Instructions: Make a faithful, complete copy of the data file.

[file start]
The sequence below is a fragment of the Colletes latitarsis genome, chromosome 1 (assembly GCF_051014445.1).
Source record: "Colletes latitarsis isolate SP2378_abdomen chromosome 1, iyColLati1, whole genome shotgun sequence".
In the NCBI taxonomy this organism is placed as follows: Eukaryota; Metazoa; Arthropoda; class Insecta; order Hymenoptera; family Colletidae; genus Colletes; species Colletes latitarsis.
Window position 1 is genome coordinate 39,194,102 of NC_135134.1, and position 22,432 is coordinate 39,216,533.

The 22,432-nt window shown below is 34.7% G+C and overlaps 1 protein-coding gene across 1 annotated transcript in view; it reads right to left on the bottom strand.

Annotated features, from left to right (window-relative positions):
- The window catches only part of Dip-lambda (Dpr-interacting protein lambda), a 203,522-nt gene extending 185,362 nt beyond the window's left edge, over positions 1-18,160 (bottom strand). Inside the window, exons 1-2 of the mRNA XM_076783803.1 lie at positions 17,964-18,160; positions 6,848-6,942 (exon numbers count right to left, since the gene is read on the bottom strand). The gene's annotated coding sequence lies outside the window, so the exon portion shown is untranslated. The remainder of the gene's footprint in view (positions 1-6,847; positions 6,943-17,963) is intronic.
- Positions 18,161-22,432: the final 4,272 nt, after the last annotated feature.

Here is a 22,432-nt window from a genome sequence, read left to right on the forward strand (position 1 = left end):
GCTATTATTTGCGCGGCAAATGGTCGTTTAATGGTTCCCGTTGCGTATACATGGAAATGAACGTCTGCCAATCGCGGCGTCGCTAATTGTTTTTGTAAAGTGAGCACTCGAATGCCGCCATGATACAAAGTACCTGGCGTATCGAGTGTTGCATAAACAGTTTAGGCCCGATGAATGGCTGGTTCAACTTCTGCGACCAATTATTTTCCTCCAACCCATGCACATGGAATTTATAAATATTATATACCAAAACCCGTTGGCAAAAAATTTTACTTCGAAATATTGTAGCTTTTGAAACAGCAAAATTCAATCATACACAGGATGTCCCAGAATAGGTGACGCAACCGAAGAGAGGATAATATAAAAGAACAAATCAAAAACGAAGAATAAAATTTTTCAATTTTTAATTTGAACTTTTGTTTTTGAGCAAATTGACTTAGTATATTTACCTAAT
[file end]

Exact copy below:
The sequence below is a fragment of the Colletes latitarsis genome, chromosome 1 (assembly GCF_051014445.1).
Source record: "Colletes latitarsis isolate SP2378_abdomen chromosome 1, iyColLati1, whole genome shotgun sequence".
In the NCBI taxonomy this organism is placed as follows: Eukaryota; Metazoa; Arthropoda; class Insecta; order Hymenoptera; family Colletidae; genus Colletes; species Colletes latitarsis.
Window position 1 is genome coordinate 39,194,102 of NC_135134.1, and position 22,432 is coordinate 39,216,533.

The 22,432-nt window shown below is 34.7% G+C and overlaps 1 protein-coding gene across 1 annotated transcript in view; it reads right to left on the bottom strand.

Annotated features, from left to right (window-relative positions):
- The window catches only part of Dip-lambda (Dpr-interacting protein lambda), a 203,522-nt gene extending 185,362 nt beyond the window's left edge, over positions 1-18,160 (bottom strand). Inside the window, exons 1-2 of the mRNA XM_076783803.1 lie at positions 17,964-18,160; positions 6,848-6,942 (exon numbers count right to left, since the gene is read on the bottom strand). The gene's annotated coding sequence lies outside the window, so the exon portion shown is untranslated. The remainder of the gene's footprint in view (positions 1-6,847; positions 6,943-17,963) is intronic.
- Positions 18,161-22,432: the final 4,272 nt, after the last annotated feature.

Here is a 22,432-nt window from a genome sequence, read left to right on the forward strand (position 1 = left end):
GCTATTATTTGCGCGGCAAATGGTCGTTTAATGGTTCCCGTTGCGTATACATGGAAATGAACGTCTGCCAATCGCGGCGTCGCTAATTGTTTTTGTAAAGTGAGCACTCGAATGCCGCCATGATACAAAGTACCTGGCGTATCGAGTGTTGCATAAACAGTTTAGGCCCGATGAATGGCTGGTTCAACTTCTGCGACCAATTATTTTCCTCCAACCCATGCACATGGAATTTATAAATATTATATACCAAAACCCGTTGGCAAAAAATTTTACTTCGAAATATTGTAGCTTTTGAAACAGCAAAATTCAATCATACACAGGATGTCCCAGAATAGGTGACGCAACCGAAGAGAGGATAATATAAAAGAACAAATCAAAAACGAAGAATAAAATTTTTCAATTTTTAATTTGAACTTTTGTTTTTGAGCAAATTGACTTAGTATATTTACCTAAT